World Library  
Flag as Inappropriate
Email this Article

Clewlines and buntlines

Article Id: WHEBN0003049415
Reproduction Date:

Title: Clewlines and buntlines  
Author: World Heritage Encyclopedia
Language: English
Subject: Deadeye, Gasket (sailing), Jackstaff, Driver (sail), Gaff vang
Collection:
Publisher: World Heritage Encyclopedia
Publication
Date:
 

Clewlines and buntlines

Clewlines and buntlines are lines used to handle the sails of a square rigged ship.

Clewlines (green) and buntlines (red) for a single sail. The sail here is semi-transparent; fainter lines are running behind it.

Although the common perception of a traditionally rigged ship is that the sails are handled from "up in the rigging", the majority of the work is actually carried out from the deck. In particular, when sailors go aloft to stow the square sails by bundling them up and tying them to the yard (with gaskets) they don't have to pull the whole weight of the sail up towards them. That work has already been carried out from the deck using the clewlines and the buntlines.

As the name suggests, clewlines are attached to the outer corners or clews of the sail. They lift more weight than the buntlines, and also have to pull against the sheets - although these will have been released there is still a certain amount of friction produced by the blocks and fairleads that they run through. For this reason the clewlines are usually fitted with blocks to increase the mechanical advantage. The clewlines are coloured green in the diagram, and run along the underside of the yard from the outboard ends to the mast, and then down to the deck.

Buntlines lift the middle portion of the sail; there will usually be four to eight buntlines across the foot of the sail. Traditionally they are secured to the sail with buntline hitches.[1] Since buntlines only have to lift a section of canvas, they can be thinner than the clewlines and are not usually fitted with a purchase. A typical arrangement for the buntlines has them running through deadeyes on the yard, upwards to a block fixed to the shrouds a little higher up the mast, and then downwards against the inside of the ratlines to the deck. This provides a good lead but does create a minor obstacle to sailors moving out along the yards.

The leechlines are clearly visible running inwards and upwards from the edges of the sail. The buntlines up the front of the sail can be seen too, but their run to the blocks on the shrouds is obscured because the sail is set on a lifting yard.

Both clewlines and buntlines are commonly led to the deck against the inside of the ratlines. With six or so buntlines and two clewlines per sail, a ship with five sails per mast will have a lot of lines (note, though, that clewlines and buntlines go to both sides of the deck, so at each set of shrouds there will only be four lines per sail). It is usual to fit a wooden bar near the bottom of the ratlines, with a hole for each clewline or buntline, to keep them organised. The traditional layout is to have the lines from each sail grouped together, starting from the forward end with the clewline and then the buntlines. This will be followed by the clewline of the next sail, and so on - the clewlines and hence the division between sails can be distinguished by their thickness. The lowest sail's lines will be at the forward end of the rail, and the highest will be at the aft end. There may not be an individual belaying pin for each line; since the buntlines are invariably worked together several of them may be secured to the same pin.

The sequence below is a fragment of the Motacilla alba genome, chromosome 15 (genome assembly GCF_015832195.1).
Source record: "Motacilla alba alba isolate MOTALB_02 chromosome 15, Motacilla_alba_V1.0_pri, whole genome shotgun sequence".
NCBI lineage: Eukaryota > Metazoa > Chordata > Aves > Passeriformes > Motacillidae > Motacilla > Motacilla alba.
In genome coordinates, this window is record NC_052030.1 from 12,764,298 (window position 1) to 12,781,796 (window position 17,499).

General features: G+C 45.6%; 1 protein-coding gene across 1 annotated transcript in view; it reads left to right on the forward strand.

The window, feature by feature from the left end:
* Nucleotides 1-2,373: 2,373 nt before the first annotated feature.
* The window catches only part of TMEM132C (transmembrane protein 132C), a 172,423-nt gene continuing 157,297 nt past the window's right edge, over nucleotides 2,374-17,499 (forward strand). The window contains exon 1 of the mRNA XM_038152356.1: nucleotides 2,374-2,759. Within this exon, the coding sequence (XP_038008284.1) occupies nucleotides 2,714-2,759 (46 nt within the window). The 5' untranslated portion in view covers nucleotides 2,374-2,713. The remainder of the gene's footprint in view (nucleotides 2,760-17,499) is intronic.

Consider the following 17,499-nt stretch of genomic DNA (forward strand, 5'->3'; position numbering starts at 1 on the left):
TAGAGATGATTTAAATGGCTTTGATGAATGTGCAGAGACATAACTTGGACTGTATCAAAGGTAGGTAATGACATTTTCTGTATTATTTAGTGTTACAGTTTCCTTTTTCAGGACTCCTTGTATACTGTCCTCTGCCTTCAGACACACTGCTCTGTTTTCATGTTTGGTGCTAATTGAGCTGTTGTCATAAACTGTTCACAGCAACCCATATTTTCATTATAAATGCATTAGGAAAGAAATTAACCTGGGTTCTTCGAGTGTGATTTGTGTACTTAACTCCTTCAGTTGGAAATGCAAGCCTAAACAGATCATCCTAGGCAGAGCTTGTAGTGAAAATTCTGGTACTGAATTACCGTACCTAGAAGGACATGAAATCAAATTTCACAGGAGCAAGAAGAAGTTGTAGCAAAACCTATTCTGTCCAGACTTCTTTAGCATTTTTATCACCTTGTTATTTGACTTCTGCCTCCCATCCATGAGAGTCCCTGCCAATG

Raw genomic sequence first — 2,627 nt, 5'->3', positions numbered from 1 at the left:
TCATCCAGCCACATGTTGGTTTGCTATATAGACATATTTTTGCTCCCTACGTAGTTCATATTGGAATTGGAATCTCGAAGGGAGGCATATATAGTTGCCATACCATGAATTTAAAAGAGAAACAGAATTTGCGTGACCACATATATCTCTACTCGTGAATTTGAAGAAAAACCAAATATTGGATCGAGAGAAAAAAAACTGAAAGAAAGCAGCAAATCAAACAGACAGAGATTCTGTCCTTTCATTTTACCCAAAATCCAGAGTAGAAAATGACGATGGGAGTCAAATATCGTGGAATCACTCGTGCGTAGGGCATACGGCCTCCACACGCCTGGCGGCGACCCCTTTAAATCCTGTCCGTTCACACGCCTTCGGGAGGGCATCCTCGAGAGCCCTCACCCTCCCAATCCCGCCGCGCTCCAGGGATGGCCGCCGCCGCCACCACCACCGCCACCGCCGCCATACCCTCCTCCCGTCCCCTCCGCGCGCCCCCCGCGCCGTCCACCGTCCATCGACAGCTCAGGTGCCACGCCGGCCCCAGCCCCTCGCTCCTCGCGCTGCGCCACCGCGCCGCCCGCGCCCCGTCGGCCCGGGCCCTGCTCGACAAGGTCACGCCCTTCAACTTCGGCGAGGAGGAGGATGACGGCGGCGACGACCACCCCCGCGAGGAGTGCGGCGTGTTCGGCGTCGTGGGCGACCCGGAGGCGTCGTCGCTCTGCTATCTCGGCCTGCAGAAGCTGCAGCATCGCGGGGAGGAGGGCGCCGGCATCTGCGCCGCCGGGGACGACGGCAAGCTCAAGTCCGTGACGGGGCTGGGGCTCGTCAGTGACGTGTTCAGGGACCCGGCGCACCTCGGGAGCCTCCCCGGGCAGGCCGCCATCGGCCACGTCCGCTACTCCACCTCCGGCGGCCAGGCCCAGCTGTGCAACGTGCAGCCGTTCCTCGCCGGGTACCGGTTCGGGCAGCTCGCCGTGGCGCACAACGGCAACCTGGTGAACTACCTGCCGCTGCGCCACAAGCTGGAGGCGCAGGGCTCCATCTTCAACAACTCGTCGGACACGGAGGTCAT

Some sails, in addition to clewlines and buntlines, have leechlines to pull the edges into the centre when they are stowed (see picture). However, these can be treated exactly like buntlines, and it is generally not possible to identify a leechline from the deck.

Because the clewlines, and especially the buntlines, do not pass through the axis on which the yard pivots, their effective length will change as the yard is rotated round the mast from one tack to the other. When the sail is set, the lines can be left with plenty of slack to allow for this; if the sail is currently in its gear (see yardarm) then it might be necessary to tend the lines as the yards are braced round.

References

  1. ^ Clifford W. Ashley, The Ashley Book of Knots (New York: Doubleday, 1944), 310.

See also

This article was sourced from Creative Commons Attribution-ShareAlike License; additional terms may apply. World Heritage Encyclopedia content is assembled from numerous content providers, Open Access Publishing, and in compliance with The Fair Access to Science and Technology Research Act (FASTR), Wikimedia Foundation, Inc., Public Library of Science, The Encyclopedia of Life, Open Book Publishers (OBP), PubMed, U.S. National Library of Medicine, National Center for Biotechnology Information, U.S. National Library of Medicine, National Institutes of Health (NIH), U.S. Department of Health & Human Services, and USA.gov, which sources content from all federal, state, local, tribal, and territorial government publication portals (.gov, .mil, .edu). Funding for USA.gov and content contributors is made possible from the U.S. Congress, E-Government Act of 2002.
 
Crowd sourced content that is contributed to World Heritage Encyclopedia is peer reviewed and edited by our editorial staff to ensure quality scholarly research articles.
 
By using this site, you agree to the Terms of Use and Privacy Policy. World Heritage Encyclopedia™ is a registered trademark of the World Public Library Association, a non-profit organization.
 


Copyright © World Library Foundation. All rights reserved. eBooks from Project Gutenberg are sponsored by the World Library Foundation,
a 501c(4) Member's Support Non-Profit Organization, and is NOT affiliated with any governmental agency or department.